# Should we take a stand on qbit vs. qubit?

I noticed recently that I had edited a posting of an otherwise informed answer solely to replace "q-bit" with "qubit", but then I note that I don't bother to correct the unhyphenated "qbit" to "qubit" when I see it in other similar questions and answers.

Should we have a preferred policy to encourage use of "qubit" in much the same way that we lightly encourage "quantum advantage" or "quantum computational supremacy" over "quantum supremacy"?

Nonetheless there appears to be less than 100 postings that use qbit, while the vast majority, >4k, use qubit, so it might be a don't care in the grand scheme of things. Most of the high-rep users on this site use "qubit" I believe, so I'll go out on a limb and say that "qubit" is preferred but no one will make a stink about "qbit". Maybe some monstrosities like "Q bit" or "quibit" would trigger an edit.

• "qbit" is definitely a monstruosity on par with "q-bit" and such in my book. I edit it anytime I see it, nor I think I'd be able to force myself not to do it even if I wanted to. I do often wonder where it even comes from though. Is it just people than never saw it spelled and go by the way it's pronounced, or is there actually some place in the internet that uses it? – glS Jan 20 at 22:58
• Apparently in David Mermin's book Quantum Computer Science? See here. David Bacon took issue with Mermin's choice here. We actively and happily and gleefully edit |0> to $\vert 0\rangle$ - that of course is fingernails on the chalkboard - but it happens so often that it's hard to keep up. – Mark S Jan 20 at 23:38
• ah, I didn't know that, I guess that explains why it crops out every so often then. Still, I think it's quite uncontroversial to say that "qubit" is the widespread spelling, used in the overwhelming majority of papers (...right?). Regarding editing posts though... I don't think there's much we can do about it. Most people using these spellings won't read, nor probably care, about we decide here on meta. The only solution that comes to mind is to set up some bot to correct these types of minor spelling mistakes in posts... but I don't think such bots are well accepted in the SE network – glS Jan 21 at 0:02
• Thanks! All of this is probably fun and silly shibboleth talk that doesn't advance QCSE's implied mission to inform and instruct the public on what is known and unknown about the capabilities and limitations of a quantum computer, but it still amazes that "qubit" had not yet been coined by the time of Shor's prime factorization paper. How much easier it is to think about quantum algorithms once "qubit" is internalized! OK Shor's algorithm is still pretty tough for new learners but imagine learning it, or as for Shor, discovering it, without the word! – Mark S Jan 21 at 0:11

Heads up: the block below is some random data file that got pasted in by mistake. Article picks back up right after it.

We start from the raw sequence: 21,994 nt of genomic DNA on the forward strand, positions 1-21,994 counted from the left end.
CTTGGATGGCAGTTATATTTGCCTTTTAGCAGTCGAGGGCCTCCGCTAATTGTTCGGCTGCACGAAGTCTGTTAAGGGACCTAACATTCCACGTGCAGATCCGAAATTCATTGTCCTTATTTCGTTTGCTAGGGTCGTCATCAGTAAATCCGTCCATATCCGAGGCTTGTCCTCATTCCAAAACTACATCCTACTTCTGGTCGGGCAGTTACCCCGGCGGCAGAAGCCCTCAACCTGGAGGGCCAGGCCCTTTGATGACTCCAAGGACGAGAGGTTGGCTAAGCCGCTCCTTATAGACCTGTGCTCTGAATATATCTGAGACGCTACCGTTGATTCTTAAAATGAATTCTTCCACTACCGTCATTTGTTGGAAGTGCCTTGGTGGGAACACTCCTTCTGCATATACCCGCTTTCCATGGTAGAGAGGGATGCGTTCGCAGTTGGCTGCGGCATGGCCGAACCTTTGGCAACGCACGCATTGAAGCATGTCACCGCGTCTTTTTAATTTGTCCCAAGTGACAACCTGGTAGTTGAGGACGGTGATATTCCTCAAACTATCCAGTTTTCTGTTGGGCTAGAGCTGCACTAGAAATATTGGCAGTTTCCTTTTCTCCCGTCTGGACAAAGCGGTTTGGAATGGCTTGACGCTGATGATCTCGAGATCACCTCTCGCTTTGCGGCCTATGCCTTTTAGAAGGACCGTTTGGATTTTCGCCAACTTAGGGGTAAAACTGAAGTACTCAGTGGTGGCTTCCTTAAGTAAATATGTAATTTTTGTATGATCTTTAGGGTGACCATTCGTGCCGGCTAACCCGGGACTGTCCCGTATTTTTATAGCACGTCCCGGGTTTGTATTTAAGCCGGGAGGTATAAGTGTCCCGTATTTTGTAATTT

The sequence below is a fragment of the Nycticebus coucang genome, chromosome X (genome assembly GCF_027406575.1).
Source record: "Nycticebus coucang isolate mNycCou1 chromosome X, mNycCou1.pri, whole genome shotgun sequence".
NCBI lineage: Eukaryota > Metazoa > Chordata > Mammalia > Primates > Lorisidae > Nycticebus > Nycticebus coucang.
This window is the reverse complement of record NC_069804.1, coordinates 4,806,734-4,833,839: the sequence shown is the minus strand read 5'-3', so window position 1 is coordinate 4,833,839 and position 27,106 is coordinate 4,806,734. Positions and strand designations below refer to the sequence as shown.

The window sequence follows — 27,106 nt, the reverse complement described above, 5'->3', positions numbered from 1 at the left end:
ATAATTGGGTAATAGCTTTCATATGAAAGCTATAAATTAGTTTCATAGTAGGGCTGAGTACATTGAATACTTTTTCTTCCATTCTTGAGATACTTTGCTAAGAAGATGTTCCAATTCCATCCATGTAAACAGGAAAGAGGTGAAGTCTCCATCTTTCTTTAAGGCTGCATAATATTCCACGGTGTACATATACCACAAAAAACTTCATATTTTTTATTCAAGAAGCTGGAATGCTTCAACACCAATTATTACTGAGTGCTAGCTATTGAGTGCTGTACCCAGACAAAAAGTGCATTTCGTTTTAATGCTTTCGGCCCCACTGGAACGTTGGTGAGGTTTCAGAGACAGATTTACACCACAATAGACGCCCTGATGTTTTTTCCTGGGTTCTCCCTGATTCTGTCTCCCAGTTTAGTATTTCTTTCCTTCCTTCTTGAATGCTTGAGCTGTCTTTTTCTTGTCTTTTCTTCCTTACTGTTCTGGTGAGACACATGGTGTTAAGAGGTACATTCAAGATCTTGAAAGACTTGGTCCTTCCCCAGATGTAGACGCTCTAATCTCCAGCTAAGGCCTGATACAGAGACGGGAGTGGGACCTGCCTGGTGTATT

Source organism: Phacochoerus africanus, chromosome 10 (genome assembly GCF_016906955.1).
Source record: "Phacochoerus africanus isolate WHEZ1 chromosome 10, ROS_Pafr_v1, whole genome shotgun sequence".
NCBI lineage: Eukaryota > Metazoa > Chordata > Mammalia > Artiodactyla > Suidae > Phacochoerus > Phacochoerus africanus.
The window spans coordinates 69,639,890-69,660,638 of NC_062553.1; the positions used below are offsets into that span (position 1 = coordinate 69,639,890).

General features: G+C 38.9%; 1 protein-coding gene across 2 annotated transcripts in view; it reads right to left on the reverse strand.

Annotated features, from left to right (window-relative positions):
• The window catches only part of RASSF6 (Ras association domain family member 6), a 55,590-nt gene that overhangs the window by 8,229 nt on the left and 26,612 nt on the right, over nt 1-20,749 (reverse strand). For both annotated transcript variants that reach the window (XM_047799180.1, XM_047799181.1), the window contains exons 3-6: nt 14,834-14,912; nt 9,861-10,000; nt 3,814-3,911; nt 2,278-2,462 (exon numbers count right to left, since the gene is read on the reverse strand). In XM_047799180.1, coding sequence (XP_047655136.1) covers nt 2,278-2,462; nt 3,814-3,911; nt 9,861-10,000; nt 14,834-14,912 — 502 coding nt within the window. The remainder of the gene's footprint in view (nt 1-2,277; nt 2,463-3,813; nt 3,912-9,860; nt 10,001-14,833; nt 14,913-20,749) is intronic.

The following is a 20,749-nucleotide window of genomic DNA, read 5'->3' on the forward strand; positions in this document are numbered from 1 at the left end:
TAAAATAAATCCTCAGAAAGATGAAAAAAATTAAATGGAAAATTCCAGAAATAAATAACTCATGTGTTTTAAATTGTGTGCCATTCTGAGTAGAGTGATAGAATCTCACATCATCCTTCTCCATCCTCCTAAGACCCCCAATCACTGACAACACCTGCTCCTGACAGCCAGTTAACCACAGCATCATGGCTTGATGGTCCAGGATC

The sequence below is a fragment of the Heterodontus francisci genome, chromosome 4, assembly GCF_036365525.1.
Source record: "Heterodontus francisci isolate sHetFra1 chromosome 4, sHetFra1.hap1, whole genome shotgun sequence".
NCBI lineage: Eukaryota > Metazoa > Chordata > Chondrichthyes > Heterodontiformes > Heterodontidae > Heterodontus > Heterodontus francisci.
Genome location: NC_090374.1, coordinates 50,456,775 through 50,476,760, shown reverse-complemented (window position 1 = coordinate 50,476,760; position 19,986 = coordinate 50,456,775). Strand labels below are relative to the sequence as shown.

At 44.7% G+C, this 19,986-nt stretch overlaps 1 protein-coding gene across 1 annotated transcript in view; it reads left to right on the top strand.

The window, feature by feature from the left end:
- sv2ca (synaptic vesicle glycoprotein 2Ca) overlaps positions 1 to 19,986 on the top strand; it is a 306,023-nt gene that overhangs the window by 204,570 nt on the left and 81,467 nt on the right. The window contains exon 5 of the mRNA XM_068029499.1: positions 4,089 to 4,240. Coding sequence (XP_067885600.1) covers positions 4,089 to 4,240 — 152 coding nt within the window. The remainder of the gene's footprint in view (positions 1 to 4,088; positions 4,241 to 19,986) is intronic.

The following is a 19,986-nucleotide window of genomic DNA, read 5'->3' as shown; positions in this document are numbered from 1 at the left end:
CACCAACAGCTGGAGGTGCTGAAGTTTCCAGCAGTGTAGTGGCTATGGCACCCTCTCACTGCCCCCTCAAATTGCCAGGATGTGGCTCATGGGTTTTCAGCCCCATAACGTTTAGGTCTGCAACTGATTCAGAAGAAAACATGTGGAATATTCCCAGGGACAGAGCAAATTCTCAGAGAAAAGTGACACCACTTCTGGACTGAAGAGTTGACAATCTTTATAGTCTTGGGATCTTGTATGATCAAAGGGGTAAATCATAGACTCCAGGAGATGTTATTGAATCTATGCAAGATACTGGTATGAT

• agree this is probably not so significant in itself but maybe theres something bigger to pursue here. eg a dictionary of standard QC terminology. it would also be interesting to analyze the origins and nuances of slightly different terminology. re q-bit, or qbit, think they are not terrible. – vzn Jan 21 at 21:51
• @glS I think the more natural question is why most people with certain language background (mostly western languages, I guess) feel uncomfortable when they see a "q" without a "u" right after it. (Includes me!) – Norbert Schuch Jan 23 at 15:40
• @Mark "QCSE's implied mission to inform and instruct the public on what is known and unknown about the capabilities and limitations of a quantum computer" -- Is that the mission of qc.se? – Norbert Schuch Jan 23 at 15:42
• @NorbertSchuch mh, that might indeed be a big reason why many find the "qbit" spelling "ugly". Unsurprisingly, it seems to be due to the latin/greek influences in many (most?) European languages. – glS Jan 23 at 17:49
• @Mark Well, for sure there are SE sites which whose target audience are experts of various levels rather than the interested public. Defining the scope if up to the members of qc.se. There have been meta discussions a while ago, and there were diverging opinions IIRC, but given how young this site is, they are potentially outdated. – Norbert Schuch Jan 23 at 18:51
• in some discussions of quantum communication that "qbit" shows up as the simplest construction that follows the same pattern as "cbit", "ebit" and "cobit" and is actually a very natural choice in that context – forky40 Jan 26 at 1:51
• I am mostly used to 'qubit', but I don't think we should force everyone to spell it a specific way. The main reasons are (1) as Mark S mentioned, there are legit references that use 'qbit' (2) as mentioned by NorbertSchuch and gIS, there may be cultural reasons why some prefer 'qubit' to 'qbit' or vice-versa, (3) as forky mentioned, there may be legitimate reasons that 'qbit' follows naturally and (4) it's definitely nice to have words for quantum qubits as mentioned by Mark S but nobody is really confusing the term 'qbit' with anything else, so there's no upside in policing the word. – Rajiv Krishnakumar Mar 8 at 9:25